February 25, 2021
Second of three articles describing NIF’s rapid restart following the 2020 pandemic shutdown.
The health and safety protocols that let NIF resume experiments shortly after regional COVID-19 shelter-in-place directives took effect this past spring remain in place into the new year. Those protocols helped NIF maintain a regular slate of experiments that are essential to national security.
The world’s largest and most energetic laser was the first of the nation’s large scientific facilities to restart about six weeks after the onset of community shutdowns thanks to a carefully crafted plan that examined all aspects of NIF’s operations to ensure worker safety while continuing its scientific advancements.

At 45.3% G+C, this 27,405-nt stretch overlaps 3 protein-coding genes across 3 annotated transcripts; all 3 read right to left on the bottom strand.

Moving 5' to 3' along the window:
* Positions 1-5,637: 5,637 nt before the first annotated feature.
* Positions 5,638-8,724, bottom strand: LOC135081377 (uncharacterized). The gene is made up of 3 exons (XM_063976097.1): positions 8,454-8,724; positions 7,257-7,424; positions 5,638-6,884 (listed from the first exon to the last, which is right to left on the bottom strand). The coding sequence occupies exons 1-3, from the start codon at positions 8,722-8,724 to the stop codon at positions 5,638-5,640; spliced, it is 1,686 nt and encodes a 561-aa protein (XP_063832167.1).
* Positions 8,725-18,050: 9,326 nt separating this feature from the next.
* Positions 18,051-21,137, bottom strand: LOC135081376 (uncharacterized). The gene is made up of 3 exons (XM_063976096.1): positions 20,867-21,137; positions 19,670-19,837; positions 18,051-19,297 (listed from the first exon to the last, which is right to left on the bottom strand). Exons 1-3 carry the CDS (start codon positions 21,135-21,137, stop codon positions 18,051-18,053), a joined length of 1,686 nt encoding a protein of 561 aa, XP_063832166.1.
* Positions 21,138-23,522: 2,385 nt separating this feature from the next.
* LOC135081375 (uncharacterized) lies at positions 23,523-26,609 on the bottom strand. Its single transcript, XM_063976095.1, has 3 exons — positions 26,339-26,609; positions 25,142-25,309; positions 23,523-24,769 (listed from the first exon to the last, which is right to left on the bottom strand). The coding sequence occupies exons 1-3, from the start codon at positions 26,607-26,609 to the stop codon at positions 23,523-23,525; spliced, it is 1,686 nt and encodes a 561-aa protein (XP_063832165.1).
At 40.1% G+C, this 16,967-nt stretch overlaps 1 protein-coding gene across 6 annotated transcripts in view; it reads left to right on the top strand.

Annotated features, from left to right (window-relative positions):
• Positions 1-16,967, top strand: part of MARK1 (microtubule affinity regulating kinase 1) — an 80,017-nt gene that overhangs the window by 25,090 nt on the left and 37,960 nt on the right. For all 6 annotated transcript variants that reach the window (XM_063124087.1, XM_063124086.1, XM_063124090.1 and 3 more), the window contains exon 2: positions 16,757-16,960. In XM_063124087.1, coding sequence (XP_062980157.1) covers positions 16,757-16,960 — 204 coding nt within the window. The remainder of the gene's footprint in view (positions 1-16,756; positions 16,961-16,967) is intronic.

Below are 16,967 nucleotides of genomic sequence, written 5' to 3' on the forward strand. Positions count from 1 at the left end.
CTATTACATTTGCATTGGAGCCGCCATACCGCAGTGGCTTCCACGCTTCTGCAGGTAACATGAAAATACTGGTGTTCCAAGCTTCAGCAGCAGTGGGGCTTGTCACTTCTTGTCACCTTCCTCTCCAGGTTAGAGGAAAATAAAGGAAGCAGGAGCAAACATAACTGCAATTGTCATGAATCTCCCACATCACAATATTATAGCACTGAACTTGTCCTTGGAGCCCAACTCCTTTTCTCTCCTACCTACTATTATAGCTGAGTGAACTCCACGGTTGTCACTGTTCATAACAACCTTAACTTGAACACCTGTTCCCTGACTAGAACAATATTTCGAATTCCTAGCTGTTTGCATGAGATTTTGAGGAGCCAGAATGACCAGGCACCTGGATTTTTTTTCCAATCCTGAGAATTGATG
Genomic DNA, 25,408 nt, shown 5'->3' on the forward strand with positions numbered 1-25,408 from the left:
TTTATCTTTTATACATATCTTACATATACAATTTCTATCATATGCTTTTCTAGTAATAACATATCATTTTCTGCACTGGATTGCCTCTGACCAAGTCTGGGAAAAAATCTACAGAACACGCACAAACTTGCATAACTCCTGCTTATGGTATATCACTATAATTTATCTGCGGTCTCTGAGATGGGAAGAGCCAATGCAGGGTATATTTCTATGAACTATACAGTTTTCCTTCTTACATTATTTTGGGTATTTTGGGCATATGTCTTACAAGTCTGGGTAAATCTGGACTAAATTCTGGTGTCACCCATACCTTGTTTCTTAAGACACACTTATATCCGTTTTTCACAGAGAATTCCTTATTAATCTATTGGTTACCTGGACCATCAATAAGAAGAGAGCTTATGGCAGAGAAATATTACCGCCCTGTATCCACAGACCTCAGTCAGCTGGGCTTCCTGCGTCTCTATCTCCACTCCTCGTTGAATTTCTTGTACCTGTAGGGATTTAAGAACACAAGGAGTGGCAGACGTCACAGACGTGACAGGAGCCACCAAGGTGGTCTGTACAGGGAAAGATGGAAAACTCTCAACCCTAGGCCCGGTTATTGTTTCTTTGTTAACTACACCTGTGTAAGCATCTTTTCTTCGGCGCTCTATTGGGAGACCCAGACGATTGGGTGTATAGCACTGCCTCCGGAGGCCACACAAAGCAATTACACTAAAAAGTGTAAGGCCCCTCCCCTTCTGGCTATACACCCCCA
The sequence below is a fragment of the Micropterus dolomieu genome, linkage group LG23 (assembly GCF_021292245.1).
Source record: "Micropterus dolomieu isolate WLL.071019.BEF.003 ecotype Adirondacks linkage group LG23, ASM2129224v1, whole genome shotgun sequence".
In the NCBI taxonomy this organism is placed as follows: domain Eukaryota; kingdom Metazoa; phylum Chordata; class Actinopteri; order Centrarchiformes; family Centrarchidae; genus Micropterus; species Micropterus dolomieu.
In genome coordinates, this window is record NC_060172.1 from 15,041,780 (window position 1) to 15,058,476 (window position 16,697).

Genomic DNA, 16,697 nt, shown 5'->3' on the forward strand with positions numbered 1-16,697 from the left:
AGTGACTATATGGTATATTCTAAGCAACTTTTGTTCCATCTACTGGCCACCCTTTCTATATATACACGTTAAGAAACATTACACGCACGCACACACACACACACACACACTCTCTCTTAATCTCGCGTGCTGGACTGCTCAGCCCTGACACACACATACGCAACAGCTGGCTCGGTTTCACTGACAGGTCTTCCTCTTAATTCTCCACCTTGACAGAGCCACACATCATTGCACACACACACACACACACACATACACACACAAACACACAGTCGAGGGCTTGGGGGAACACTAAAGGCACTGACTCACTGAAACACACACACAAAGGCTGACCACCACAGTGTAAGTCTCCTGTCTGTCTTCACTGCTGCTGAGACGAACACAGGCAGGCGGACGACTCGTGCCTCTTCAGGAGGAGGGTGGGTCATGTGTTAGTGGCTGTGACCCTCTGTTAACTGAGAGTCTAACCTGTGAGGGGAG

“The entire NIF team pulled together to get NIF back online,” said NIF Director Doug Larson. “During the shutdown, the supervisors worked hard to get nearly every staff member working productively from home, catching up on procedure revisions, training, and other things that are hard to find time for during regular operations. And the planning and execution of the restart was nothing short of incredible.”
When the San Francisco Bay Area’s regional leaders enacted a COVID-19 shelter-in-place policy beginning March 17, 2020, the entire Lab transitioned into what is called minimum safe posture, with a limited number of employees working on site to ensure the safety and security of LLNL and its facilities. California Gov. Gavin Newsom issued a statewide shelter-in-place order two days later.
At the same time, LLNL began working closely with the National Nuclear Security Administration (NNSA) to identify mission-essential activities that needed to be restarted to support of important national security missions.